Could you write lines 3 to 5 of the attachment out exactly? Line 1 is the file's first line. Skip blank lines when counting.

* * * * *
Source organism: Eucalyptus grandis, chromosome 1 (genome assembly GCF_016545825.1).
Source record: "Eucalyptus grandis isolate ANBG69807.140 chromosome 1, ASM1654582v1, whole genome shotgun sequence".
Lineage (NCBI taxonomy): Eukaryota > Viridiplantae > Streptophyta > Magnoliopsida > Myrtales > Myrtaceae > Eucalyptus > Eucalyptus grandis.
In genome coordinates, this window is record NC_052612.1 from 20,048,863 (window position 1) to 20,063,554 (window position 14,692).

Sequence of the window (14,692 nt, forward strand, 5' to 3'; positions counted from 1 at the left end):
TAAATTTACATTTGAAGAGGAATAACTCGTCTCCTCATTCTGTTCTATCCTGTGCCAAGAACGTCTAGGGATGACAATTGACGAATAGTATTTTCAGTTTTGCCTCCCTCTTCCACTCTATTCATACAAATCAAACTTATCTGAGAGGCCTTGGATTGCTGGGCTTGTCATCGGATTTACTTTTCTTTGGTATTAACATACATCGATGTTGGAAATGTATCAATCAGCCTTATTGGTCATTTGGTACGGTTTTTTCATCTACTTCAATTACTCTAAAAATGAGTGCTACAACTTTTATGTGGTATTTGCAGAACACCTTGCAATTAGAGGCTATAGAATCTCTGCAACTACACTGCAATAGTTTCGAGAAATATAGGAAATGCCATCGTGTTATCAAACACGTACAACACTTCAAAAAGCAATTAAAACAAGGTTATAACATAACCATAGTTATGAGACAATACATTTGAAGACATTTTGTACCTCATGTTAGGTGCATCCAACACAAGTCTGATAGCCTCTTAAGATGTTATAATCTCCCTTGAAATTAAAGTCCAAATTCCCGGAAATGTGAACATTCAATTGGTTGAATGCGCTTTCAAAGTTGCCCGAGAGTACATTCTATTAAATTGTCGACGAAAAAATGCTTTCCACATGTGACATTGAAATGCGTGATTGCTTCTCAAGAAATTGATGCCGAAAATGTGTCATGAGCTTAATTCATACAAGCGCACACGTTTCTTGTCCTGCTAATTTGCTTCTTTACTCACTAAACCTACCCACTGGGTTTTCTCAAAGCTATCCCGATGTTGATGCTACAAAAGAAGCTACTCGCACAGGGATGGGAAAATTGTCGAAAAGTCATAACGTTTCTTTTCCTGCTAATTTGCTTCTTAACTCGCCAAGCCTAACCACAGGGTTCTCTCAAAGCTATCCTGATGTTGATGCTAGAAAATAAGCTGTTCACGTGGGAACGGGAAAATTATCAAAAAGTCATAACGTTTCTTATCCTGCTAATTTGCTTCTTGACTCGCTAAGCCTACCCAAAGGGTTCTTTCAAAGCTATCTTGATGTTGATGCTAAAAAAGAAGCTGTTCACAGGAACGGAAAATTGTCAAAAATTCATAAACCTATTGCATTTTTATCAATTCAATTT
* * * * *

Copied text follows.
Lineage (NCBI taxonomy): Eukaryota > Viridiplantae > Streptophyta > Magnoliopsida > Myrtales > Myrtaceae > Eucalyptus > Eucalyptus grandis.
In genome coordinates, this window is record NC_052612.1 from 20,048,863 (window position 1) to 20,063,554 (window position 14,692).

Sequence of the window (14,692 nt, forward strand, 5' to 3'; positions counted from 1 at the left end):